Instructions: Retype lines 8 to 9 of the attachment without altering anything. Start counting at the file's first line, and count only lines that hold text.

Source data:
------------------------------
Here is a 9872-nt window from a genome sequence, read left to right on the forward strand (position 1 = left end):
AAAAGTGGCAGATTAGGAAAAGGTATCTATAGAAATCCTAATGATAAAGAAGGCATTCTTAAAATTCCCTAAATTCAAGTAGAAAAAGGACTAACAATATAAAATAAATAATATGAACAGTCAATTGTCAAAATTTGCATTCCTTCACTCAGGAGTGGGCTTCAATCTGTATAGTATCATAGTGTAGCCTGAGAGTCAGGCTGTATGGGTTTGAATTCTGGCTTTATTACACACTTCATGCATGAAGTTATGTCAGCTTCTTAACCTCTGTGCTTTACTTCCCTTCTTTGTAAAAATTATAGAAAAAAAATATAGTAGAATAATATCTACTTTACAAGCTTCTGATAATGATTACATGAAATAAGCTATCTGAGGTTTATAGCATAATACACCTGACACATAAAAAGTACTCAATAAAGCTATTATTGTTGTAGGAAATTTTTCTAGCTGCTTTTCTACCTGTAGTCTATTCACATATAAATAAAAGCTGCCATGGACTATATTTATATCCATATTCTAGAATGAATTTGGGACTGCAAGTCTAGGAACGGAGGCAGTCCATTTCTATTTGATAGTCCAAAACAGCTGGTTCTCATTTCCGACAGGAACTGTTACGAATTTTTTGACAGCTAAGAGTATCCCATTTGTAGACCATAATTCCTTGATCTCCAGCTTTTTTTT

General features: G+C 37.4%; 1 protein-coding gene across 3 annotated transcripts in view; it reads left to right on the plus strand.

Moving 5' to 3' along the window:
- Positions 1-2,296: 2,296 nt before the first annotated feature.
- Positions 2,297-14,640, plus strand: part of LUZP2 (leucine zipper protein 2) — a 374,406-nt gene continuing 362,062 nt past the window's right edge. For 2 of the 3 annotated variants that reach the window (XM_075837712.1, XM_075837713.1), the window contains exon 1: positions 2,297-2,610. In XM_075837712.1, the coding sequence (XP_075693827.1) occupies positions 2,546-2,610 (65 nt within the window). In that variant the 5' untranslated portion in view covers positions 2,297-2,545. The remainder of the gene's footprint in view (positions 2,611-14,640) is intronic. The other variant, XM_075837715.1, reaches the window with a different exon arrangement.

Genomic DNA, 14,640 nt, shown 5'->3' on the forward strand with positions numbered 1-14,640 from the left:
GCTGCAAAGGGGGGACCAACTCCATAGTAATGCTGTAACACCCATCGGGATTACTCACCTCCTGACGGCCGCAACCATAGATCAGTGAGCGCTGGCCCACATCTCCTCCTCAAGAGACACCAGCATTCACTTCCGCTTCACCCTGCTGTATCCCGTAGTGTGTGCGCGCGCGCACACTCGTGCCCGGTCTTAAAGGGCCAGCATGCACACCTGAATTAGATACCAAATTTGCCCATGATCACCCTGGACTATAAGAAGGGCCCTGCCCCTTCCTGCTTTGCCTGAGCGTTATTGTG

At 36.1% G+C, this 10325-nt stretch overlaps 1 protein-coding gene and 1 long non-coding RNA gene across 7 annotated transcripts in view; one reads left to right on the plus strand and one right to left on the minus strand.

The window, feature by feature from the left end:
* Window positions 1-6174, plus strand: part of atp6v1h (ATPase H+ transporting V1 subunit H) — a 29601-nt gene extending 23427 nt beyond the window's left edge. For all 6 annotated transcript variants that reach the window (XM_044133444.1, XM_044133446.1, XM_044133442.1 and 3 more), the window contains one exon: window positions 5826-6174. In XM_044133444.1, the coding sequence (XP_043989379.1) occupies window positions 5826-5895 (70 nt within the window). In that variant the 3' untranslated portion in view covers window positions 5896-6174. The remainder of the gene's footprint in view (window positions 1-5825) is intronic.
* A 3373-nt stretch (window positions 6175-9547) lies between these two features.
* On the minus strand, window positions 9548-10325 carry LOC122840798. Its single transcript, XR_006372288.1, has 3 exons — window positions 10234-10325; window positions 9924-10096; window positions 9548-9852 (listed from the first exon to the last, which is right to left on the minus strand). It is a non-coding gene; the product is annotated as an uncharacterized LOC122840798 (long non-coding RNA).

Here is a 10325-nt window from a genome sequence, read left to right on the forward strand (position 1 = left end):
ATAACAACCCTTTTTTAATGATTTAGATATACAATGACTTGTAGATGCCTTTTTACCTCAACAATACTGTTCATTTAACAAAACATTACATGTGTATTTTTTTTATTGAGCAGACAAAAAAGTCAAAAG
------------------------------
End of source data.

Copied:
GCTGCAAAGGGGGGACCAACTCCATAGTAATGCTGTAACACCCATCGGGATTACTCACCTCCTGACGGCCGCAACCATAGATCAGTGAGCGCTGGCCCACATCTCCTCCTCAAGAGACACCAGCATTCACTTCCGCTTCACCCTGCTGTATCCCGTAGTGTGTGCGCGCGCGCACACTCGTGCCCGGTCTTAAAGGGCCAGCATGCACACCTGAATTAGATACCAAATTTGCCCATGATCACCCTGGACTATAAGAAGGGCCCTGCCCCTTCCTGCTTTGCCTGAGCGTTATTGTG

At 36.1% G+C, this 10325-nt stretch overlaps 1 protein-coding gene and 1 long non-coding RNA gene across 7 annotated transcripts in view; one reads left to right on the plus strand and one right to left on the minus strand.